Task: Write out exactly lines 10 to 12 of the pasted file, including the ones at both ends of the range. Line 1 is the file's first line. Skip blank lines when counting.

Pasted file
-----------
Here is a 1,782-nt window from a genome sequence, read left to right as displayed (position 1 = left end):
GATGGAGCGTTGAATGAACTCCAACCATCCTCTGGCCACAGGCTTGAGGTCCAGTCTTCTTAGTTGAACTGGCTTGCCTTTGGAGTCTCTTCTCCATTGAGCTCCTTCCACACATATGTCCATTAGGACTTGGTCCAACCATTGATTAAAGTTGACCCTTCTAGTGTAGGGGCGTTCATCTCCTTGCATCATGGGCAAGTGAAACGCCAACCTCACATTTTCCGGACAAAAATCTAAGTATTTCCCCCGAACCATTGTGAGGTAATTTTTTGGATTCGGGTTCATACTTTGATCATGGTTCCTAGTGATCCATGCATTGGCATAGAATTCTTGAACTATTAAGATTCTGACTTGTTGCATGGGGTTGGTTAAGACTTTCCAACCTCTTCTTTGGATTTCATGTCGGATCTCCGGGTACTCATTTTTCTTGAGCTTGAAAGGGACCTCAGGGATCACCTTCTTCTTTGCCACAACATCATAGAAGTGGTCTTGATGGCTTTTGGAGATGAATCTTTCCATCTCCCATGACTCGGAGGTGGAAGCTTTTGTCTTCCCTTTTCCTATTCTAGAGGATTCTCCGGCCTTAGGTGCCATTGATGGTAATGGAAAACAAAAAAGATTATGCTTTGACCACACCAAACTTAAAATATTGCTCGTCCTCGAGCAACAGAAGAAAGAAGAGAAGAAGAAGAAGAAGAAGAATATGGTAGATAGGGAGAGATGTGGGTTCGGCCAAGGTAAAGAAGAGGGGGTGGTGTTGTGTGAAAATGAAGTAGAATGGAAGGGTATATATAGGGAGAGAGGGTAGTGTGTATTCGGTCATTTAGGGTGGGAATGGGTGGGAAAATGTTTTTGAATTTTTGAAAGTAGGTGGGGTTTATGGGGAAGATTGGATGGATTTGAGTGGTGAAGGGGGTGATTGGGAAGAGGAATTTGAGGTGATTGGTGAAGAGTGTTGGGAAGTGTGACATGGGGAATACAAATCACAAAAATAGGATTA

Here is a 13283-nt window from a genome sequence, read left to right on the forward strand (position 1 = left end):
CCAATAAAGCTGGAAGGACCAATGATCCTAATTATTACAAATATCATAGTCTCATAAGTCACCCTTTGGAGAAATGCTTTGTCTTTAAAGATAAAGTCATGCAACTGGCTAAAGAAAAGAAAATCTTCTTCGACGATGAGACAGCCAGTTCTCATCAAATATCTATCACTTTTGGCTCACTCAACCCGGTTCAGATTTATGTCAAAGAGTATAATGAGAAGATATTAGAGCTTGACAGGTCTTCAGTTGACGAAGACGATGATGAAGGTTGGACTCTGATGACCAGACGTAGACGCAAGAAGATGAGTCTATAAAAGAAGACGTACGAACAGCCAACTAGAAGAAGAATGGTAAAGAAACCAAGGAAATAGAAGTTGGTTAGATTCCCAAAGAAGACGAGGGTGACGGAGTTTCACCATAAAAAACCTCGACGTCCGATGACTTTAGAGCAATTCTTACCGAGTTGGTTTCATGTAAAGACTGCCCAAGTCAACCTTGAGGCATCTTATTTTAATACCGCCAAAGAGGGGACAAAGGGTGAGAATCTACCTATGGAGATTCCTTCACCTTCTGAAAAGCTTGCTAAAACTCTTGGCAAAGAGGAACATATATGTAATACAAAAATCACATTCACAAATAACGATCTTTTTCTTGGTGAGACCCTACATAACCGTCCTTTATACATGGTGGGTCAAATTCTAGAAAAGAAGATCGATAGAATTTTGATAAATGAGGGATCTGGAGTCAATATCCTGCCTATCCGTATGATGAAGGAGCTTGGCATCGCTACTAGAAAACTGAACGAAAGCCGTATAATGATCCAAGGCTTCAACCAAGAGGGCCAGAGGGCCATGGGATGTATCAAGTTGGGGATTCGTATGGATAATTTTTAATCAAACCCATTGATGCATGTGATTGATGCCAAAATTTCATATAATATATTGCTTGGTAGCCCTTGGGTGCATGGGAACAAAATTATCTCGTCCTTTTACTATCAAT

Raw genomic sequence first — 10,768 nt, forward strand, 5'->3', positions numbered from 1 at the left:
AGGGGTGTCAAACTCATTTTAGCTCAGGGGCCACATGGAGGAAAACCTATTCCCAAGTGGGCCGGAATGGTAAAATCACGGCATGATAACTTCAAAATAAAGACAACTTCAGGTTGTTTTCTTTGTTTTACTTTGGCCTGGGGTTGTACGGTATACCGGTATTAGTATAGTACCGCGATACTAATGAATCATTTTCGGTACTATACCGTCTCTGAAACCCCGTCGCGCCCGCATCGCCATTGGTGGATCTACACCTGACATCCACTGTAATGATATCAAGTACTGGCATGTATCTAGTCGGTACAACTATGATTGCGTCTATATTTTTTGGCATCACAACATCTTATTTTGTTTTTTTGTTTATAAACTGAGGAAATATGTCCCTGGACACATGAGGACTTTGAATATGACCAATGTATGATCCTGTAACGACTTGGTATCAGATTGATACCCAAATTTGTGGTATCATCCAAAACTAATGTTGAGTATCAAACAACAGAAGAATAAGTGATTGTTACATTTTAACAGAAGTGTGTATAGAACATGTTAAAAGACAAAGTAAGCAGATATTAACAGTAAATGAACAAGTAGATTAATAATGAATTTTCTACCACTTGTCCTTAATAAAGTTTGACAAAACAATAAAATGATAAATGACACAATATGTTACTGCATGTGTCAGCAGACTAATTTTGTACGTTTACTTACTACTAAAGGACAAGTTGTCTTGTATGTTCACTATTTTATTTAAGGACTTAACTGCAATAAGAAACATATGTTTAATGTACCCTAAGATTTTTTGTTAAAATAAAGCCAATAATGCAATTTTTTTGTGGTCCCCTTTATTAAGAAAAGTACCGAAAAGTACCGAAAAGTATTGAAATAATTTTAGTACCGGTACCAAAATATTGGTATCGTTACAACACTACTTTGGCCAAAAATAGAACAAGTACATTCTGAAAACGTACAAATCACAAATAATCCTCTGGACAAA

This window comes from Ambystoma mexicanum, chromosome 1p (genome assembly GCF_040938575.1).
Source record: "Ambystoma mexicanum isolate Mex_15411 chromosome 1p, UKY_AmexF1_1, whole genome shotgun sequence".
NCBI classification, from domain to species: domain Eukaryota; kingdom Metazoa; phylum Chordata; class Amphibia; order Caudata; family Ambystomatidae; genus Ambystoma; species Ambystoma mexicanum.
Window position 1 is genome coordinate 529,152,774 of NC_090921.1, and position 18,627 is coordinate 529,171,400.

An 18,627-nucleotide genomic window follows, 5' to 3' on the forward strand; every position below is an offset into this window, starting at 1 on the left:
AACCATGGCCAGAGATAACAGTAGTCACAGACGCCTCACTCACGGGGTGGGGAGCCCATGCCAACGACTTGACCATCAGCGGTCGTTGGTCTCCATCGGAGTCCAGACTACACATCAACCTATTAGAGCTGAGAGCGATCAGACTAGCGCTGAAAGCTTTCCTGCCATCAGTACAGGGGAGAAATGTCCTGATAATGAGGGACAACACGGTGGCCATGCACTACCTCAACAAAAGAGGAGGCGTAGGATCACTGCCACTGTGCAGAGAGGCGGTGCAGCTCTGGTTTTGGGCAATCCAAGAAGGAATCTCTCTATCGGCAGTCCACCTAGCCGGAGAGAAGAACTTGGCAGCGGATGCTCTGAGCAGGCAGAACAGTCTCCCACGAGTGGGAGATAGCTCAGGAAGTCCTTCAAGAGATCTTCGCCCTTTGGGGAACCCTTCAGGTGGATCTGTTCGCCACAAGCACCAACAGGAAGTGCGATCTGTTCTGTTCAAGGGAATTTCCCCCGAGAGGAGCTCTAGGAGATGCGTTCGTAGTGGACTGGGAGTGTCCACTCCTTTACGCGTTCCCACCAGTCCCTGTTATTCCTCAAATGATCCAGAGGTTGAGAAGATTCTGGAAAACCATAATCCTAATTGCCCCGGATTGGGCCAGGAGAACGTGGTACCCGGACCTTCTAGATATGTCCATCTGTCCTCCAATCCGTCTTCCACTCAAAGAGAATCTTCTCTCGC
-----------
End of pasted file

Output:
Window position 1 is genome coordinate 529,152,774 of NC_090921.1, and position 18,627 is coordinate 529,171,400.

An 18,627-nucleotide genomic window follows, 5' to 3' on the forward strand; every position below is an offset into this window, starting at 1 on the left:
AACCATGGCCAGAGATAACAGTAGTCACAGACGCCTCACTCACGGGGTGGGGAGCCCATGCCAACGACTTGACCATCAGCGGTCGTTGGTCTCCATCGGAGTCCAGACTACACATCAACCTATTAGAGCTGAGAGCGATCAGACTAGCGCTGAAAGCTTTCCTGCCATCAGTACAGGGGAGAAATGTCCTGATAATGAGGGACAACACGGTGGCCATGCACTACCTCAACAAAAGAGGAGGCGTAGGATCACTGCCACTGTGCAGAGAGGCGGTGCAGCTCTGGTTTTGGGCAATCCAAGAAGGAATCTCTCTATCGGCAGTCCACCTAGCCGGAGAGAAGAACTTGGCAGCGGATGCTCTGAGCAGGCAGAACAGTCTCCCACGAGTGGGAGATAGCTCAGGAAGTCCTTCAAGAGATCTTCGCCCTTTGGGGAACCCTTCAGGTGGATCTGTTCGCCACAAGCACCAACAGGAAGTGCGATCTGTTCTGTTCAAGGGAATTTCCCCCGAGAGGAGCTCTAGGAGATGCGTTCGTAGTGGACTGGGAGTGTCCACTCCTTTACGCGTTCCCACCAGTCCCTGTTATTCCTCAAATGATCCAGAGGTTGAGAAGATTCTGGAAAACCATAATCCTAATTGCCCCGGATTGGGCCAGGAGAACGTGGTACCCGGACCTTCTAGATATGTCCATCTGTCCTCCAATCCGTCTTCCACTCAAAGAGAATCTTCTCTCGC